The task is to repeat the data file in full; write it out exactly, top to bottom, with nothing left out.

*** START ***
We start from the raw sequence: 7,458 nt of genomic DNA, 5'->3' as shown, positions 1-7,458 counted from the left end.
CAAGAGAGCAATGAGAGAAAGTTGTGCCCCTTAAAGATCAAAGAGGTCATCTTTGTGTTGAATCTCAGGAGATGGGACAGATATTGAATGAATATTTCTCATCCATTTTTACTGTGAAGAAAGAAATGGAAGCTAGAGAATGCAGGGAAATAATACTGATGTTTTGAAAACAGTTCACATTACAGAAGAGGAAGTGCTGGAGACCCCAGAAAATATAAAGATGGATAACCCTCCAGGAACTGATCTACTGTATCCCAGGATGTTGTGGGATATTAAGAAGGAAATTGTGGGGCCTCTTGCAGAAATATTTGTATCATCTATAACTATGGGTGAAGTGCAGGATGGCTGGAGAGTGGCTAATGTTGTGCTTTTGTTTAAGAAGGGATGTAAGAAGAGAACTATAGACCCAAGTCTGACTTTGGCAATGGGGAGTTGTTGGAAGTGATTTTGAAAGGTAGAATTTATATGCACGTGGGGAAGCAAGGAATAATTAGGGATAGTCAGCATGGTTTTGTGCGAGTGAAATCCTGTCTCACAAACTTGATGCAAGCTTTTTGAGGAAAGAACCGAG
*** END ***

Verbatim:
We start from the raw sequence: 7,458 nt of genomic DNA, 5'->3' as shown, positions 1-7,458 counted from the left end.
CAAGAGAGCAATGAGAGAAAGTTGTGCCCCTTAAAGATCAAAGAGGTCATCTTTGTGTTGAATCTCAGGAGATGGGACAGATATTGAATGAATATTTCTCATCCATTTTTACTGTGAAGAAAGAAATGGAAGCTAGAGAATGCAGGGAAATAATACTGATGTTTTGAAAACAGTTCACATTACAGAAGAGGAAGTGCTGGAGACCCCAGAAAATATAAAGATGGATAACCCTCCAGGAACTGATCTACTGTATCCCAGGATGTTGTGGGATATTAAGAAGGAAATTGTGGGGCCTCTTGCAGAAATATTTGTATCATCTATAACTATGGGTGAAGTGCAGGATGGCTGGAGAGTGGCTAATGTTGTGCTTTTGTTTAAGAAGGGATGTAAGAAGAGAACTATAGACCCAAGTCTGACTTTGGCAATGGGGAGTTGTTGGAAGTGATTTTGAAAGGTAGAATTTATATGCACGTGGGGAAGCAAGGAATAATTAGGGATAGTCAGCATGGTTTTGTGCGAGTGAAATCCTGTCTCACAAACTTGATGCAAGCTTTTTGAGGAAAGAACCGAG